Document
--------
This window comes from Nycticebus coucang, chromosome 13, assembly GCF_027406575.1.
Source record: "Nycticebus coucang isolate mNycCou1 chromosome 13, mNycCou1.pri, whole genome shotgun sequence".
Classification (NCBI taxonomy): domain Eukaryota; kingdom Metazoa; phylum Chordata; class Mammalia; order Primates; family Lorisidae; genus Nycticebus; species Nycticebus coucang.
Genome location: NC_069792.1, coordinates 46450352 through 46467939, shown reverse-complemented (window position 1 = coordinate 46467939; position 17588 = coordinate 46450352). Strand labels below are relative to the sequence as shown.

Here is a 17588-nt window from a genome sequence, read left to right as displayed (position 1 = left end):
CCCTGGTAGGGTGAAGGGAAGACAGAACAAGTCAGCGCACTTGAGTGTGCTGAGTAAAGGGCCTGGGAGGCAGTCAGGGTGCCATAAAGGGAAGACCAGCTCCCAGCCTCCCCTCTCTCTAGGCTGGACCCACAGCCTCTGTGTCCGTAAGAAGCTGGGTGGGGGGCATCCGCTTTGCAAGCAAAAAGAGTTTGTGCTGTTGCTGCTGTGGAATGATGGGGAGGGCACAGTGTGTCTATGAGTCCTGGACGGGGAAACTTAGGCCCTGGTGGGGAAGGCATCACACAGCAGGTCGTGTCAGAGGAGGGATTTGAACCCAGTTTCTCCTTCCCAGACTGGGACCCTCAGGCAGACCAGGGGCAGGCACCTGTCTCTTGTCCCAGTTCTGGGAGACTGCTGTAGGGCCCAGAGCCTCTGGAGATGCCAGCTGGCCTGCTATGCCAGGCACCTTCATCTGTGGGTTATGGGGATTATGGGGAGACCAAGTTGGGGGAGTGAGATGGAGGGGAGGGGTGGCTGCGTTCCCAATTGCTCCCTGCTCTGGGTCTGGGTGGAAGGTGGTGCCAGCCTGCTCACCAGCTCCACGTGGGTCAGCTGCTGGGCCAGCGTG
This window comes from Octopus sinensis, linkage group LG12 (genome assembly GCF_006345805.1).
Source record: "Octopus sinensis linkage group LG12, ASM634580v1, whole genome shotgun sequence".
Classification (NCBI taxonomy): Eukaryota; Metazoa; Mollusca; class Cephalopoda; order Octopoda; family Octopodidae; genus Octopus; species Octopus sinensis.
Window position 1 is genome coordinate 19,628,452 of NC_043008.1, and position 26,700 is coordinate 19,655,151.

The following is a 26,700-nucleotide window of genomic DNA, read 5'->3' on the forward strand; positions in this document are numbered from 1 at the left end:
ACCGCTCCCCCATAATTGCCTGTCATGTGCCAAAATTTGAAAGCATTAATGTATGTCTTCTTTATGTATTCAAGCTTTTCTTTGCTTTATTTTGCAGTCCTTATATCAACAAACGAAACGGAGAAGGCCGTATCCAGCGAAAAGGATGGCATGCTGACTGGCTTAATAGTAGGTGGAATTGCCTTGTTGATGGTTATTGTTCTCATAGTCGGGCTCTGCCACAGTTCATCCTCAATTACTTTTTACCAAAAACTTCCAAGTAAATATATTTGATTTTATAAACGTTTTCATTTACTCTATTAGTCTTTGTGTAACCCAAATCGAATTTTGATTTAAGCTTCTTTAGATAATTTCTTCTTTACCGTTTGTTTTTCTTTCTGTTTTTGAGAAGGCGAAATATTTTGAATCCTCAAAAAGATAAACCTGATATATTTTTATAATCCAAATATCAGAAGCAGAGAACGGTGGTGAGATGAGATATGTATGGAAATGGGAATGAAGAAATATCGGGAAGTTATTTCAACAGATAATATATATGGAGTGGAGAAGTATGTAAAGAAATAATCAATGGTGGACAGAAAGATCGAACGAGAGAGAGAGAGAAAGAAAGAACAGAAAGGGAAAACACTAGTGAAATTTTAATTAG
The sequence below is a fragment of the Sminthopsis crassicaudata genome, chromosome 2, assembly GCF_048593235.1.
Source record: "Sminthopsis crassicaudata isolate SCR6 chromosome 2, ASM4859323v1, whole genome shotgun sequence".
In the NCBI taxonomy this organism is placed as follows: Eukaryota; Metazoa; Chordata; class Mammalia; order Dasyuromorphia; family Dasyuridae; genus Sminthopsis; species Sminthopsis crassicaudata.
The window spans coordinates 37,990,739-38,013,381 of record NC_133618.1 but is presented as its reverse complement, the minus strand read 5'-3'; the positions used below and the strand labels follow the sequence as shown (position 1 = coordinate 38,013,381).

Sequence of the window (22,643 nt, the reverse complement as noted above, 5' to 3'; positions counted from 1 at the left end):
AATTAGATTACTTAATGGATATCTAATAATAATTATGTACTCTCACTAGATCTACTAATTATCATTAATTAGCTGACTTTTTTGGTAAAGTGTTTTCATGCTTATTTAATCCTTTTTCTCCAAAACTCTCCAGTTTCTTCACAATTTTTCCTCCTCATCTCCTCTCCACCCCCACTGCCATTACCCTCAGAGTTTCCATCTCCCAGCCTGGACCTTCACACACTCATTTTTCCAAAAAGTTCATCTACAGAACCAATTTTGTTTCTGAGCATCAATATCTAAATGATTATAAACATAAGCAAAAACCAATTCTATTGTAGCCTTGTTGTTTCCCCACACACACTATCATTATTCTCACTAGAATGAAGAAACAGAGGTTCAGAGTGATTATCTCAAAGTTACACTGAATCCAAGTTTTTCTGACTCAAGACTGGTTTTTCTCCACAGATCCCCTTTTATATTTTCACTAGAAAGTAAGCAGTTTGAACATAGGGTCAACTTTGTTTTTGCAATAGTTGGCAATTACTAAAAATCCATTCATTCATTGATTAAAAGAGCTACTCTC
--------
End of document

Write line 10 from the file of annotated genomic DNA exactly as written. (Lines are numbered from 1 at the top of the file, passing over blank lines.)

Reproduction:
Window position 1 is genome coordinate 19,628,452 of NC_043008.1, and position 26,700 is coordinate 19,655,151.